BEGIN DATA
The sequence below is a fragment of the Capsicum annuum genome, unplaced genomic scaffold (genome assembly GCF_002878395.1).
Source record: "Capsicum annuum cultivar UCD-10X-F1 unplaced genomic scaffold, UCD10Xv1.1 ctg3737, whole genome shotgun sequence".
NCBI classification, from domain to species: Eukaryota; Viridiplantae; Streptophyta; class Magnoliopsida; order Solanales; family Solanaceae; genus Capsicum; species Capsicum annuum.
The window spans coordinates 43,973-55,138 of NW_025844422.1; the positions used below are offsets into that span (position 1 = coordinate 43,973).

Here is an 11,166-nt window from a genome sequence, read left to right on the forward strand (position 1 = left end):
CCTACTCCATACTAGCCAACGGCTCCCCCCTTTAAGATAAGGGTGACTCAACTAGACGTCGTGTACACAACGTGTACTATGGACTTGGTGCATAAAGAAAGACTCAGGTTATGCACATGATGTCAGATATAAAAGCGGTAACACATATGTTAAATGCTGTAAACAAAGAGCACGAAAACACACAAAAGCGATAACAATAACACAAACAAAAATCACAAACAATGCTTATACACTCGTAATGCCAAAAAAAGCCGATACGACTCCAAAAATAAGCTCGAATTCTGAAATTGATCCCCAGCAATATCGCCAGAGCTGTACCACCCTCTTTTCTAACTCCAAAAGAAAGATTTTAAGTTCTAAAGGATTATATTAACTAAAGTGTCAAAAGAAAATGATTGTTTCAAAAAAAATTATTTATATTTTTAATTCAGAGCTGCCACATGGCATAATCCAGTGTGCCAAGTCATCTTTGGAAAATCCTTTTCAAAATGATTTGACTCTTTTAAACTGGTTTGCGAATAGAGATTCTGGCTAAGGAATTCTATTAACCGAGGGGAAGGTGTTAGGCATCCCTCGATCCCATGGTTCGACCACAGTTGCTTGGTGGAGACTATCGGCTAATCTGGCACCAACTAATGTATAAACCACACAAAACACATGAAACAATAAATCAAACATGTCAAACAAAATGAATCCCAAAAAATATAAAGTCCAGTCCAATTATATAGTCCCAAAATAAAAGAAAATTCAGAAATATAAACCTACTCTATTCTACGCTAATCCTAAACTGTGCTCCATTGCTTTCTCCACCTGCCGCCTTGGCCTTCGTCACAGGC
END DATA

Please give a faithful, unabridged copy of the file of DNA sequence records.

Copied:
The sequence below is a fragment of the Capsicum annuum genome, unplaced genomic scaffold (genome assembly GCF_002878395.1).
Source record: "Capsicum annuum cultivar UCD-10X-F1 unplaced genomic scaffold, UCD10Xv1.1 ctg3737, whole genome shotgun sequence".
NCBI classification, from domain to species: Eukaryota; Viridiplantae; Streptophyta; class Magnoliopsida; order Solanales; family Solanaceae; genus Capsicum; species Capsicum annuum.
The window spans coordinates 43,973-55,138 of NW_025844422.1; the positions used below are offsets into that span (position 1 = coordinate 43,973).

Here is an 11,166-nt window from a genome sequence, read left to right on the forward strand (position 1 = left end):
CCTACTCCATACTAGCCAACGGCTCCCCCCTTTAAGATAAGGGTGACTCAACTAGACGTCGTGTACACAACGTGTACTATGGACTTGGTGCATAAAGAAAGACTCAGGTTATGCACATGATGTCAGATATAAAAGCGGTAACACATATGTTAAATGCTGTAAACAAAGAGCACGAAAACACACAAAAGCGATAACAATAACACAAACAAAAATCACAAACAATGCTTATACACTCGTAATGCCAAAAAAAGCCGATACGACTCCAAAAATAAGCTCGAATTCTGAAATTGATCCCCAGCAATATCGCCAGAGCTGTACCACCCTCTTTTCTAACTCCAAAAGAAAGATTTTAAGTTCTAAAGGATTATATTAACTAAAGTGTCAAAAGAAAATGATTGTTTCAAAAAAAATTATTTATATTTTTAATTCAGAGCTGCCACATGGCATAATCCAGTGTGCCAAGTCATCTTTGGAAAATCCTTTTCAAAATGATTTGACTCTTTTAAACTGGTTTGCGAATAGAGATTCTGGCTAAGGAATTCTATTAACCGAGGGGAAGGTGTTAGGCATCCCTCGATCCCATGGTTCGACCACAGTTGCTTGGTGGAGACTATCGGCTAATCTGGCACCAACTAATGTATAAACCACACAAAACACATGAAACAATAAATCAAACATGTCAAACAAAATGAATCCCAAAAAATATAAAGTCCAGTCCAATTATATAGTCCCAAAATAAAAGAAAATTCAGAAATATAAACCTACTCTATTCTACGCTAATCCTAAACTGTGCTCCATTGCTTTCTCCACCTGCCGCCTTGGCCTTCGTCACAGGC